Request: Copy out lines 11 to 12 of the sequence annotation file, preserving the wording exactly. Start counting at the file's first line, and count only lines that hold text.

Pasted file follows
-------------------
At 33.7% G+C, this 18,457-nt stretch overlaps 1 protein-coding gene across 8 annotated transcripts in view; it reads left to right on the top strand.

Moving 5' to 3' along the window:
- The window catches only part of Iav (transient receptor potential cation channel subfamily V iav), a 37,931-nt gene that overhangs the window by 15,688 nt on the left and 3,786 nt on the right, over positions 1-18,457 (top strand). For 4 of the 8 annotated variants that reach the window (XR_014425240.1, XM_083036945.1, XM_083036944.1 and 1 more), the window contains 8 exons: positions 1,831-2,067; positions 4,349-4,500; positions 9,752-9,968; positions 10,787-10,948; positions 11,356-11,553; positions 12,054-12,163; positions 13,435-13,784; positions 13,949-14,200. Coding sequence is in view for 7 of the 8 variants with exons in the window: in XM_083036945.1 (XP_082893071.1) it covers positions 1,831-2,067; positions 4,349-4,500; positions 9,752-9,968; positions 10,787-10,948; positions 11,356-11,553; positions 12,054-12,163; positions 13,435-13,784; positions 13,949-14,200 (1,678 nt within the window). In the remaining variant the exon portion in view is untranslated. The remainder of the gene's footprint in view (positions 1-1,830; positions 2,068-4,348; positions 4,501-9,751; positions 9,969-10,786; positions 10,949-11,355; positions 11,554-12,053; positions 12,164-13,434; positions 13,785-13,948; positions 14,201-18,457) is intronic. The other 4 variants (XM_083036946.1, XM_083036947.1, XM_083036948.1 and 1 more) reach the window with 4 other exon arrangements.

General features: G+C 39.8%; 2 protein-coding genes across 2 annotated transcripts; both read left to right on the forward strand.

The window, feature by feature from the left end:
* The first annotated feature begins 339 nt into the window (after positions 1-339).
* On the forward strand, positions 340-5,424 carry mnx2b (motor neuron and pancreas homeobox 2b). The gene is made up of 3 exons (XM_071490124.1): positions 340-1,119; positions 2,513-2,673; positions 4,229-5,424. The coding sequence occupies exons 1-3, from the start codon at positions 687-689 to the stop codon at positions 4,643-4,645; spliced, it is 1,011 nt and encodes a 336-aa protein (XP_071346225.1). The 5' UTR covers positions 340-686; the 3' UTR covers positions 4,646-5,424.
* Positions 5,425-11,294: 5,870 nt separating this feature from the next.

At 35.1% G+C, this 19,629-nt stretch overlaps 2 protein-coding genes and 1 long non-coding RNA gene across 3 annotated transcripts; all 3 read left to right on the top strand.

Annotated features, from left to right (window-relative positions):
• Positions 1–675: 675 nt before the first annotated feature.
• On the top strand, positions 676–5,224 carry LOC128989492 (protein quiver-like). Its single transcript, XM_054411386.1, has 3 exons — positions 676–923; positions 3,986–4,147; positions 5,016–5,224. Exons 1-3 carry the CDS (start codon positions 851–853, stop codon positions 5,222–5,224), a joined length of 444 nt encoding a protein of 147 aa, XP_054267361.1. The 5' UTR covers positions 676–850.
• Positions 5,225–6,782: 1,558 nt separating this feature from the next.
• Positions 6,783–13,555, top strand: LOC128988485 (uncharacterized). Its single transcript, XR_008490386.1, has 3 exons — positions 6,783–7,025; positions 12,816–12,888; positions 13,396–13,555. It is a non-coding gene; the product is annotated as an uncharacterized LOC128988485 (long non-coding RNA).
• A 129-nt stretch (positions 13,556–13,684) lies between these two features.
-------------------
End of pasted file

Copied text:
• Positions 1–675: 675 nt before the first annotated feature.
• On the top strand, positions 676–5,224 carry LOC128989492 (protein quiver-like). Its single transcript, XM_054411386.1, has 3 exons — positions 676–923; positions 3,986–4,147; positions 5,016–5,224. Exons 1-3 carry the CDS (start codon positions 851–853, stop codon positions 5,222–5,224), a joined length of 444 nt encoding a protein of 147 aa, XP_054267361.1. The 5' UTR covers positions 676–850.